In the online communities we manage, and during mentoring w/ upcoming and young HR practitioners, these two are the common questions we receive–
“Can probationary period be longer than 6 months?” or “Can we extend the probationary period before the 6th month expires?”
The answer can be found from Supreme Court Jurisprudence (G.R. No 74246, 26 January 1989), also known as Mariwasa Manufacturing, Inc. vs. Leogardo.
On having probationary period for more than 6 months.
Art. 281. Probationary employment shall not exceed six (6) months from the date the employee started working, UNLESS IT IS COVERED BY AN APPRENTICESHIP AGREEMENT STIPULATING A LONGER PERIOD.
Quoting the case of Buiser vs. Leogardo, Jr. (131 SCRA, 151, 156 (July 31, 1984)) the Supreme Court maintained that probationary period that is set for more than the 6 months can be allowed by law:
Generally, the probationary period of employment is limited to six (6) months. The exception to this general rule is when the parties to an employment contract may agree otherwise, such as when the same is established by company policy or when the same is required by the nature of work to be performed by the employee.
The teaching profession is one of the jobs that entails a probationary employment that is more than 6 months.
On extending probationary period before the 6th month expires
SC made a ruling from the same case cited above that probationary period may be extended as an act of liberality to give an employee another chance if the latter failed to meet performance expectations.
Quoting the SC:
The extension of Dequila’s probation (employee) was ex gratia, an act of liberality on the part of his employer affording him a second chance to make good after having initially failed to prove his worth as an employee. Such an act cannot now unjustly be turned against said employer’s account to compel it to keep on its payroll one who could not perform according to its work standards. The law, surely, was never meant to produce such an inequitable result.
By voluntarily agreeing to an extension of the probationary period, Dequila (employee) in effect waived any benefit attaching to the completion of said period if he still failed to make the grade during the period of extension. The Court finds nothing in the law which by any fair interpretation prohibits such a waiver. And no public policy protecting the employee and the security of his tenure is served by prescribing voluntary agreements which, by reasonably extending the period of probation, actually improve and further a probationary employee’s prospects of demonstrating his fitness for regular employment.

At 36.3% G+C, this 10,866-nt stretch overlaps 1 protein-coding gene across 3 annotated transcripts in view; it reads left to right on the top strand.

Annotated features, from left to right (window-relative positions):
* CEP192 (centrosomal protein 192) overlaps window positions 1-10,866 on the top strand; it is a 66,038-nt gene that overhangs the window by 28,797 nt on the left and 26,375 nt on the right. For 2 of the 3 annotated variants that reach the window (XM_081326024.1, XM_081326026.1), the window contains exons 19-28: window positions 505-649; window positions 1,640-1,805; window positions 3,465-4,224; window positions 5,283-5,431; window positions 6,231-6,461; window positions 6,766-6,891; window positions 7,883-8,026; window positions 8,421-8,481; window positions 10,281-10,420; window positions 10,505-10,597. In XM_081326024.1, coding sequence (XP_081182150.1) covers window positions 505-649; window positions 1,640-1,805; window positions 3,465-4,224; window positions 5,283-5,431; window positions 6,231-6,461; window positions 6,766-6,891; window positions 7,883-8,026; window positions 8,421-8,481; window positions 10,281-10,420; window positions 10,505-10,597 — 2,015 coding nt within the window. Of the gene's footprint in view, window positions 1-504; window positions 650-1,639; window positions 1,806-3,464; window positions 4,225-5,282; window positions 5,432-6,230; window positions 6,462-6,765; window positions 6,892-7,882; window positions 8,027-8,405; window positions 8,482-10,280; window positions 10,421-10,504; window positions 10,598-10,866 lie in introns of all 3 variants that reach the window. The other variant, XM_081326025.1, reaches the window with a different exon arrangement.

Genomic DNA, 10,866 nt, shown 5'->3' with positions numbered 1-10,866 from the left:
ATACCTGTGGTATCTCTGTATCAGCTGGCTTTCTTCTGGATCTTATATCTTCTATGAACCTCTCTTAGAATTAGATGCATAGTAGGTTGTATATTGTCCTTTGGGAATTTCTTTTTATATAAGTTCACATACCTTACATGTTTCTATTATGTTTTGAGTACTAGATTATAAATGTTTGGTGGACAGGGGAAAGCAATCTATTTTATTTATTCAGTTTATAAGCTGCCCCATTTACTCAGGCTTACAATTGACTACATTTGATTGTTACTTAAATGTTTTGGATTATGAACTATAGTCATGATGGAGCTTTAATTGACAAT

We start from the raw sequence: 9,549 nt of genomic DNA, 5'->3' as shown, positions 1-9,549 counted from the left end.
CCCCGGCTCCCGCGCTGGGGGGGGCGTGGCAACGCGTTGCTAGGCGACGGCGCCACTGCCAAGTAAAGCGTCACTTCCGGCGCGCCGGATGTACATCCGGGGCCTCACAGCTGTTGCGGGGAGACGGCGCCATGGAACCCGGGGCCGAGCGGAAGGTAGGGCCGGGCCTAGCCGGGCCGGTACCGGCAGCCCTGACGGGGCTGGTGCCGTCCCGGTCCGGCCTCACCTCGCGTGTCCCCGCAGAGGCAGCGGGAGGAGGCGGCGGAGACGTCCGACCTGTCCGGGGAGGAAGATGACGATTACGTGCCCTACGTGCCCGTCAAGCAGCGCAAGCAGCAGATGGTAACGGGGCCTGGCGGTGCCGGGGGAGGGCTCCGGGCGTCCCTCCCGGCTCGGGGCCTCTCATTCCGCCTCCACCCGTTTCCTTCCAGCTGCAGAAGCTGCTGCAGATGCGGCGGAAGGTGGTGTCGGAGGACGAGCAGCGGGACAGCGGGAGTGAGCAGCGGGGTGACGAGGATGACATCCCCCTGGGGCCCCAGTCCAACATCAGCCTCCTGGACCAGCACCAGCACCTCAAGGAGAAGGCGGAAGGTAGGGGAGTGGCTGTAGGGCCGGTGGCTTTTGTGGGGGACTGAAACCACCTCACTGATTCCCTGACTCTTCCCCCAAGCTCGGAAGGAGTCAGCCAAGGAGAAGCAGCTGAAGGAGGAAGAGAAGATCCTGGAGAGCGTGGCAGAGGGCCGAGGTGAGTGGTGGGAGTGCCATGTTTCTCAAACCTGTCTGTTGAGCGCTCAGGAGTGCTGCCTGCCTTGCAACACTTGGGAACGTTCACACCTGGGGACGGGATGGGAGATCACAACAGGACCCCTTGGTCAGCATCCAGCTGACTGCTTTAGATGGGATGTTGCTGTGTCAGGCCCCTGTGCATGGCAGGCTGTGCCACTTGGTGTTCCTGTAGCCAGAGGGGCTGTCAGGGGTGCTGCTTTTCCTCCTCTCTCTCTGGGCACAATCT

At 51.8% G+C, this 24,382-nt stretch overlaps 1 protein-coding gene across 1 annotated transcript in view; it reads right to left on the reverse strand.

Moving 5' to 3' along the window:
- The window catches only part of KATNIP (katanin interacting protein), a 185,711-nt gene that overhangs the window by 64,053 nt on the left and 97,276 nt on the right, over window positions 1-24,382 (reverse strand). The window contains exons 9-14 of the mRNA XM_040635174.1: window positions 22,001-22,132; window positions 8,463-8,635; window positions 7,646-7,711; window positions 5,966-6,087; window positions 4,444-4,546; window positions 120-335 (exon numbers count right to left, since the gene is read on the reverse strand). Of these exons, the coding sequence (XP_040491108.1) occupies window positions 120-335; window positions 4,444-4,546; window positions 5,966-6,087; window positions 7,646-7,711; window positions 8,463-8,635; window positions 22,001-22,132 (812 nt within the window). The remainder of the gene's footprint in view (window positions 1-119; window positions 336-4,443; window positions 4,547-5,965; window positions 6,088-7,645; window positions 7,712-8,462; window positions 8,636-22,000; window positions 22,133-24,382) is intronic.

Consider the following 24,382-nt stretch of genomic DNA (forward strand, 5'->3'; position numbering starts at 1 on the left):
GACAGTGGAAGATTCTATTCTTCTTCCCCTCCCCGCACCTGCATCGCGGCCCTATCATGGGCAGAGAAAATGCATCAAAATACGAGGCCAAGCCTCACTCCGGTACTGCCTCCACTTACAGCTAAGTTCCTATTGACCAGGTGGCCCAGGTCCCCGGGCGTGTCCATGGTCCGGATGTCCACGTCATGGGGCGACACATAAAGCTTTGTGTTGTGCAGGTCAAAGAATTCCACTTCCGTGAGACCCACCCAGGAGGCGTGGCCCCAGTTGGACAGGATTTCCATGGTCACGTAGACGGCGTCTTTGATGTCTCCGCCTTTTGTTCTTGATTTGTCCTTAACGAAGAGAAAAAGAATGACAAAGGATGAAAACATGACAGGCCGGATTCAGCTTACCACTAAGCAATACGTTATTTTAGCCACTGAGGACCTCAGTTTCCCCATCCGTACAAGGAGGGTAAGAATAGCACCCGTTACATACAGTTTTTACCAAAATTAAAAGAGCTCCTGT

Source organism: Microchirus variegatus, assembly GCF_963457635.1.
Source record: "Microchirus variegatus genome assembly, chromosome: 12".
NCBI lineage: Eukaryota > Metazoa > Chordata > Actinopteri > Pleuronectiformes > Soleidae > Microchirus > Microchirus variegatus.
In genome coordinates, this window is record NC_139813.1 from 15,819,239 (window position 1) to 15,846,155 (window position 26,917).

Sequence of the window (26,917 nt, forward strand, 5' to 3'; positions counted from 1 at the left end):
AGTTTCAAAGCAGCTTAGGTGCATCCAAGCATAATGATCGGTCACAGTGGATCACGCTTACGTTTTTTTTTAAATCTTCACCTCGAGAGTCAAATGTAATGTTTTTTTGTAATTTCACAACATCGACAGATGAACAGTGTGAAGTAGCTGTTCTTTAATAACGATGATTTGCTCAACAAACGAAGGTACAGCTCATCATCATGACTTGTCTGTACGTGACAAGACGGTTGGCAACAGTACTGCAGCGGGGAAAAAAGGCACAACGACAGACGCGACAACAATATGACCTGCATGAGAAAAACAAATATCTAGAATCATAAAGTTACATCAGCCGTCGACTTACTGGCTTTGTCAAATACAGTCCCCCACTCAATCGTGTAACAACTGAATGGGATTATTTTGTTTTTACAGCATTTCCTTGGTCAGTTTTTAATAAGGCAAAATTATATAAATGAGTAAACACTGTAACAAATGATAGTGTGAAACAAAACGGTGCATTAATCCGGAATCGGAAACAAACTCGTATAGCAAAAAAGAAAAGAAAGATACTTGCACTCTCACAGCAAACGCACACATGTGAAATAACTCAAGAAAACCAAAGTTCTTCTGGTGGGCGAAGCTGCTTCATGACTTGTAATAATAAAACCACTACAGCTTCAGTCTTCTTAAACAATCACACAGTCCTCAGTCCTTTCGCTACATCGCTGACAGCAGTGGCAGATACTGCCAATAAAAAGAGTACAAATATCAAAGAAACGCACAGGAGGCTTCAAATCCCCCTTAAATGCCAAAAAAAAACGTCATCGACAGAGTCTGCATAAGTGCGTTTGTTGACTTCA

Extension of probationary period is not the general rule, lest it becomes a ploy to take advantage of the employee.
Extension can be considered, if factors beyond employees’ control affect his performance. An example is prolonged but valid absences, like miscarriage or forced leave due to operational exigencies. Another example is a sudden negative business or market climate brought about by man-made or natural calamity. This can have adverse effect on sales.
Likewise, since the context of the extended probationary period is “ex gratia” or consideration extended by management– the extension should be mutually agreed by both management and employee, time bound and properly documented (preferably a written request for extension coming from the employee, to be approved by management).
When is extension invalid
In a case involving Dusit Hotel (Hotel Nikko vs. Gatbonton G.R. No. 161654, 5 May 2006), the Supreme Court invalidates the extension effected by the employer.
The SC found that the employer failed to present proof that the employee was evaluated or that his probationary employment was validly extended.
In this case, the employee was hired for a 3-month probationary period, but was extended for 2 more months.
*though the period provided by law is six months, this may be shortened or extended in certain situations by agreement between the employer and the employee.
The employer claimed that the 3-month probationary employment was extended for another 2 months because the employee was not yet ready for regular employment. The employer presented, as proof, a Personnel Action Form containing the recommendation.
But SC noted that the Personnel Action Form (PAF): (1) was prepared only after the proby contract expires, and (2) the PAF was for termination and not extension of probationary employment; (3) the PAF did not contain the results of performance evaluation; (4) the PAF spoke of an attached memo explaining the terms for extension, but the memo was not presented; and (5) the PAF was not signed by the employee.